Kinnikinnick is basically a herbal blend.  It is also a low laying ground plant, (Bearberry), used by Native Americans.  Here are a couple of official definitions.

Kinnikinnick is a Native American smoking mixture. It is made from a traditional combination of leaves or barks that have medicinal and spiritual qualities.

The term “kinnikinnick” derives from the Unami Delaware /kələkːəˈnikːan/, “mixture” (c.f. Ojibwe giniginige “to mix something animate with something inanimate“), from Proto-Algonquian *kereken-, “mix (it) with something different by hand”.

I live in the Southwest and as such tend to have a lot of Native American influences in my life.  There are many different blends.  Every tribe may have their own, or even many individual ones. This recipe was shared with me by a friend of mine who has given me permission to share it again.  This is a Mohawk recipe.

Mix in equal parts:

Tobacco             Cedar                 White Birch

Sweet Grass       Lavender          Sage

Sandalwood        Oak                   Pine Needles

Basil                    Oregano              Mint


Make this blend and burn in fire or over coals.  Use Hawk feathers to fan smoke and enhance protection.  (Now, I realize that Hawk feathers are illegal in most places. However, this is how it was told to me and I pass it on in full.)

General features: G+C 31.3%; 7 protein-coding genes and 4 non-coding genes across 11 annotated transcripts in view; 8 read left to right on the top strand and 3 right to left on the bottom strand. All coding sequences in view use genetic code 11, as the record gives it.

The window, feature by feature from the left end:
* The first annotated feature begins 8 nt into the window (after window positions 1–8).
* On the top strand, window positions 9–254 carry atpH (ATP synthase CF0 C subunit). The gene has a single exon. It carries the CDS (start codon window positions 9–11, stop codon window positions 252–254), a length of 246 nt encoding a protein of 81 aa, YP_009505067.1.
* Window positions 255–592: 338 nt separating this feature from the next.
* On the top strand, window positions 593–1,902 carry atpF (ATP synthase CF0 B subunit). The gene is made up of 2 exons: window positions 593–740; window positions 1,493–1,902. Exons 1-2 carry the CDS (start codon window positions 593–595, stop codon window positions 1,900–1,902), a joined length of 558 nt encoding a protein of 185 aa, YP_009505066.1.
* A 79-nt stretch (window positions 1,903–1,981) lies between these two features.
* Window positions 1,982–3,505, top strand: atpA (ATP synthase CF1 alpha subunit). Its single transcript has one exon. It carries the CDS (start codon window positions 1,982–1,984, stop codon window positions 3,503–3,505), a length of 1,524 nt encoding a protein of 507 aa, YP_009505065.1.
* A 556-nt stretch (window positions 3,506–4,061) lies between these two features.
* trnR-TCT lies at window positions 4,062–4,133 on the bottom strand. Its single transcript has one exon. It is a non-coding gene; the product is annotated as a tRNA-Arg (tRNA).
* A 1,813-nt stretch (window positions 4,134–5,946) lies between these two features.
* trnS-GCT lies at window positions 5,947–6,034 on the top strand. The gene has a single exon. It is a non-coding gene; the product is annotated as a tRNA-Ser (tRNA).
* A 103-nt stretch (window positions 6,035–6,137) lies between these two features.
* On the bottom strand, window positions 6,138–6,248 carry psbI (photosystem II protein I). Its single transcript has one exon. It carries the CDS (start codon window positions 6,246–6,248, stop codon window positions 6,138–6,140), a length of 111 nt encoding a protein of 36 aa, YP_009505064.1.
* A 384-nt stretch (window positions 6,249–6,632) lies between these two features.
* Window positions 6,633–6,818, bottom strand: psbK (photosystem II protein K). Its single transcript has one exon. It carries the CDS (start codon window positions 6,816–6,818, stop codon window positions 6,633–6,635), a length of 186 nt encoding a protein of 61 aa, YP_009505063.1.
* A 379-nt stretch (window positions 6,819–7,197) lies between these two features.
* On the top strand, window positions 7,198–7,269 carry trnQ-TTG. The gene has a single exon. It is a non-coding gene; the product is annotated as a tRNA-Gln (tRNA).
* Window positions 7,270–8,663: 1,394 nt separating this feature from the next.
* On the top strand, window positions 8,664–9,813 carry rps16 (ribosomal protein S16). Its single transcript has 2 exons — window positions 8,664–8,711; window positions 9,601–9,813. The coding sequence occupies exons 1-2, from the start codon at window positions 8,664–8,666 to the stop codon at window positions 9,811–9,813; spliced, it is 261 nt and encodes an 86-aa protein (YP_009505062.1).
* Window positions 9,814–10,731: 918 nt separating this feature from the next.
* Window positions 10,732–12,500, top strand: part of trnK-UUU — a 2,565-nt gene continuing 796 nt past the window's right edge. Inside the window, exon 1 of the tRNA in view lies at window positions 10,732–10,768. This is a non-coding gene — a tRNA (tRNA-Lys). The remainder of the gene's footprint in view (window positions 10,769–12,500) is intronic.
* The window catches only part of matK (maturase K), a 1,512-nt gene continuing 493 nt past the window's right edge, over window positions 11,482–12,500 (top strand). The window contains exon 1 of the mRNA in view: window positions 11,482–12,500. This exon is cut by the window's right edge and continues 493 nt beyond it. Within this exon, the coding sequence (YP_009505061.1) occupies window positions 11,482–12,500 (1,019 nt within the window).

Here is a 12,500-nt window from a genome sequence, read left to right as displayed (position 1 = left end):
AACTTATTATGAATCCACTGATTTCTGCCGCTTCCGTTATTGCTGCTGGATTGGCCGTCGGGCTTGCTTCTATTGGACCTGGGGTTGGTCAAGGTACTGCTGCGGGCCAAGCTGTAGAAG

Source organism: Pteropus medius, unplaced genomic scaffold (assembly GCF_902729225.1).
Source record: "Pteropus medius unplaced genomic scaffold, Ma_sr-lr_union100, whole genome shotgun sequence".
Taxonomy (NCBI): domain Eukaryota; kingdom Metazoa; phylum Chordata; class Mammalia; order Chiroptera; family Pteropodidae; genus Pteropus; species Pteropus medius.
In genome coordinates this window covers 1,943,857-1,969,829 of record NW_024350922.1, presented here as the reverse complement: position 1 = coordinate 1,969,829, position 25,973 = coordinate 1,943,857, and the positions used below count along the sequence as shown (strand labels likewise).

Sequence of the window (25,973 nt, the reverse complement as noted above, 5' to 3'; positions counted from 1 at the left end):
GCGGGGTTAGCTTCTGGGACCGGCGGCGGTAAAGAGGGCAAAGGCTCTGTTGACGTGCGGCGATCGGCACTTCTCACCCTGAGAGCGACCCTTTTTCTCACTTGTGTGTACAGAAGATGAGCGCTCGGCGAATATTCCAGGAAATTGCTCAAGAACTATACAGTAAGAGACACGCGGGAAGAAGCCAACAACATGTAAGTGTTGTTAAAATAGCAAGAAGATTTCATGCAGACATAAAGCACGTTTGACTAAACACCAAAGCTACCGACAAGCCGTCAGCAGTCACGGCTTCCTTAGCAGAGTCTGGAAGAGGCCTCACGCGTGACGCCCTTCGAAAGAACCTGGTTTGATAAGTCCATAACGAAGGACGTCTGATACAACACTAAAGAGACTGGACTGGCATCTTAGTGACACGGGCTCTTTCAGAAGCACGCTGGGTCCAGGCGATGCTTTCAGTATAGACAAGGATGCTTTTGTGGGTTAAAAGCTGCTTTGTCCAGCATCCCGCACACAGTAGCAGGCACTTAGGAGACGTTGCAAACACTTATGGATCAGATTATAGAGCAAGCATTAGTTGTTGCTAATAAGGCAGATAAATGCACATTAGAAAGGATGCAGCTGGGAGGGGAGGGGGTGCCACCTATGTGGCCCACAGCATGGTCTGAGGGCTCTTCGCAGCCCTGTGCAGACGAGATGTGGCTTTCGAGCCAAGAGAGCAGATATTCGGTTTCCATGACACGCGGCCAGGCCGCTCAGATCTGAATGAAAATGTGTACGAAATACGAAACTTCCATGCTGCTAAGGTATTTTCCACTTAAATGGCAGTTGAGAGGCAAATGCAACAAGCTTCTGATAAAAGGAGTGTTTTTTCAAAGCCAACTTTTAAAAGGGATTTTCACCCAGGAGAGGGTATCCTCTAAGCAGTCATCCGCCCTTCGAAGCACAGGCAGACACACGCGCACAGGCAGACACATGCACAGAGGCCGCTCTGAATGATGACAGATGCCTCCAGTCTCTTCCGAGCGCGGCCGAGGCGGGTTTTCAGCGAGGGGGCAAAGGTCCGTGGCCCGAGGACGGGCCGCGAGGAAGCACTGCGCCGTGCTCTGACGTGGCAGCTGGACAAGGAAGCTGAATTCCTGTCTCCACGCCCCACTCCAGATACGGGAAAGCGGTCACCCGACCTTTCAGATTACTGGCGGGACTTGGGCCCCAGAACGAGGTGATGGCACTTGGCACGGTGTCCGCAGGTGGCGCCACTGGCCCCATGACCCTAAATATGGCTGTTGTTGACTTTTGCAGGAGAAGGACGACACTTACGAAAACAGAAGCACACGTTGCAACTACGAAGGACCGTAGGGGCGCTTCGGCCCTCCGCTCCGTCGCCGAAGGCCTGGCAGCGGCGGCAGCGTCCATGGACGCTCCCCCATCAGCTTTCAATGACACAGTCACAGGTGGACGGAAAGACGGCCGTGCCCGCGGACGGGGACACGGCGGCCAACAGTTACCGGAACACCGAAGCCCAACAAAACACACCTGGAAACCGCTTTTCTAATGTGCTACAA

Think about using tools such as feathers in your ceremonies and rituals.  They are only tools.  The energy and magic comes from your intent.  You could just as easily wave a piece of paper with the word hawk or the image of a hawk to direct the smoke and pull the same energy.  if you take the time to imbue those properties in the paper before hand.  Also if you are set on using feathers, there are many other birds that have protective qualities.  Ponder what calls to you.  Many use turkey feather.  Turkey is also a great bird and has roots deep within both Native American and early Colonial American history.  Do your research.  Use what calls to you.

**Please watch for allergies, consult medical advice for any medical issues or reactions**

2016 copyright by Katie Pifer, available at

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